Sam Stein notes that a new Government Accountability Office (GAO) report has found that the Affordable Care Act — the very same law that supposed deficit hawks want to repeal — will lead to a “notable improvement in the long-term outlook under the Baseline Extended simulation” once fully implemented:
Both of these simulations incorporate effects of health care legislation enacted in March 2010, which includes a number of provisions to control the growth of federal health care spending. There is a notable improvement in the long-term outlook under the Baseline Extended simulation [that follows the CBO August 2010 baseline estimates for the first 10 years and then simply holds revenue and spending constant as a share of GDP] which assumes full implementation and effectiveness of cost control provisions, although some—including the Trustees, CBO and the CMS Actuary—have raised questions about the sustainability of certain of these cost controls.
These reports point to the biggest problem for repeal advocates: how to make up for the budget hole repeal will leave behind. So far, the GOP has handled the problem by simply dismissing the cost estimates. “Well, the assumptions are all wrong,” Minority Leader Mitch McConnell (R-KY) told CNN’s John King when pressed on the matter. “Nobody seriously believes the health care bill is actually going to save money. Nobody believes that,” McConnell insisted.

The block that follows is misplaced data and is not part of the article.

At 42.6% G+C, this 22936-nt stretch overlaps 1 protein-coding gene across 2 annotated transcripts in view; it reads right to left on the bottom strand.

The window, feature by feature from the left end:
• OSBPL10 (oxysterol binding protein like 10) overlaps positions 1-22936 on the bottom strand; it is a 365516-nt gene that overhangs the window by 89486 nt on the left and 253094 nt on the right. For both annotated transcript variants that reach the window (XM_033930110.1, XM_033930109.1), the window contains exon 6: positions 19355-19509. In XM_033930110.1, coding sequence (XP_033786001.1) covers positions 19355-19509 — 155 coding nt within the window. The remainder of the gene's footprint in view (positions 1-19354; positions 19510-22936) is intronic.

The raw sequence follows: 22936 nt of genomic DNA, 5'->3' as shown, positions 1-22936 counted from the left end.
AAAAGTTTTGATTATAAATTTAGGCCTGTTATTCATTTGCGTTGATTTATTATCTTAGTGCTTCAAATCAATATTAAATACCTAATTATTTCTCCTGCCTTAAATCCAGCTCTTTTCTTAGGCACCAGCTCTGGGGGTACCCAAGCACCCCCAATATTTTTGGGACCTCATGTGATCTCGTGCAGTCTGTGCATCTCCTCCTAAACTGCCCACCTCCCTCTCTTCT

But the GAO, the CBO, and the CMS do and McConnell and the GOP will have to live by their rules if they hope to accomplish anything serious. Their dismissiveness, of course, suggests that they don’t and won’t.
Significantly, the report also notes that while reform helps control spending, it doesn’t do enough. “[E]ven under the more optimistic Baseline Extended scenario, which assumes the full implementation and effectiveness of cost control provisions, debt grows continuously over the long term indicating that more needs to be done,” it notes.